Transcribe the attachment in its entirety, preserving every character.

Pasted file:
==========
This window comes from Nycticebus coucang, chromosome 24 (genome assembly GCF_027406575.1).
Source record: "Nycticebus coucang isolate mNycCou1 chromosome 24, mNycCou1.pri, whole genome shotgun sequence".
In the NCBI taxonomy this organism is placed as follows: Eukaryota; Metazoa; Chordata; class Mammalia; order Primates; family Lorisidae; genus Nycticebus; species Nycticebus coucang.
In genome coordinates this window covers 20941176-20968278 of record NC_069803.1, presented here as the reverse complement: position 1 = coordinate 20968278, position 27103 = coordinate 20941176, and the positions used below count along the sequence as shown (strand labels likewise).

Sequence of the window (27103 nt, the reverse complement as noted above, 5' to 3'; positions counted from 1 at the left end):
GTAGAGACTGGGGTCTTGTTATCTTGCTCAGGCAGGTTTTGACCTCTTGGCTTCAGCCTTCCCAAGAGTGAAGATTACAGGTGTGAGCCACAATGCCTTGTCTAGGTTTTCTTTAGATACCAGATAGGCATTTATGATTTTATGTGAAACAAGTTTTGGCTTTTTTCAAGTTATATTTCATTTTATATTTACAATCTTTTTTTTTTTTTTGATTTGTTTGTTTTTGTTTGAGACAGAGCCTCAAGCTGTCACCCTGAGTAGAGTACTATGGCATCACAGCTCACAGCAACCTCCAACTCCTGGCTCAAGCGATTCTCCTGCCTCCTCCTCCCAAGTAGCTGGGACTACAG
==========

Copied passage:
This window comes from Nycticebus coucang, chromosome 24 (genome assembly GCF_027406575.1).
Source record: "Nycticebus coucang isolate mNycCou1 chromosome 24, mNycCou1.pri, whole genome shotgun sequence".
In the NCBI taxonomy this organism is placed as follows: Eukaryota; Metazoa; Chordata; class Mammalia; order Primates; family Lorisidae; genus Nycticebus; species Nycticebus coucang.
In genome coordinates this window covers 20941176-20968278 of record NC_069803.1, presented here as the reverse complement: position 1 = coordinate 20968278, position 27103 = coordinate 20941176, and the positions used below count along the sequence as shown (strand labels likewise).

Sequence of the window (27103 nt, the reverse complement as noted above, 5' to 3'; positions counted from 1 at the left end):
GTAGAGACTGGGGTCTTGTTATCTTGCTCAGGCAGGTTTTGACCTCTTGGCTTCAGCCTTCCCAAGAGTGAAGATTACAGGTGTGAGCCACAATGCCTTGTCTAGGTTTTCTTTAGATACCAGATAGGCATTTATGATTTTATGTGAAACAAGTTTTGGCTTTTTTCAAGTTATATTTCATTTTATATTTACAATCTTTTTTTTTTTTTTGATTTGTTTGTTTTTGTTTGAGACAGAGCCTCAAGCTGTCACCCTGAGTAGAGTACTATGGCATCACAGCTCACAGCAACCTCCAACTCCTGGCTCAAGCGATTCTCCTGCCTCCTCCTCCCAAGTAGCTGGGACTACAG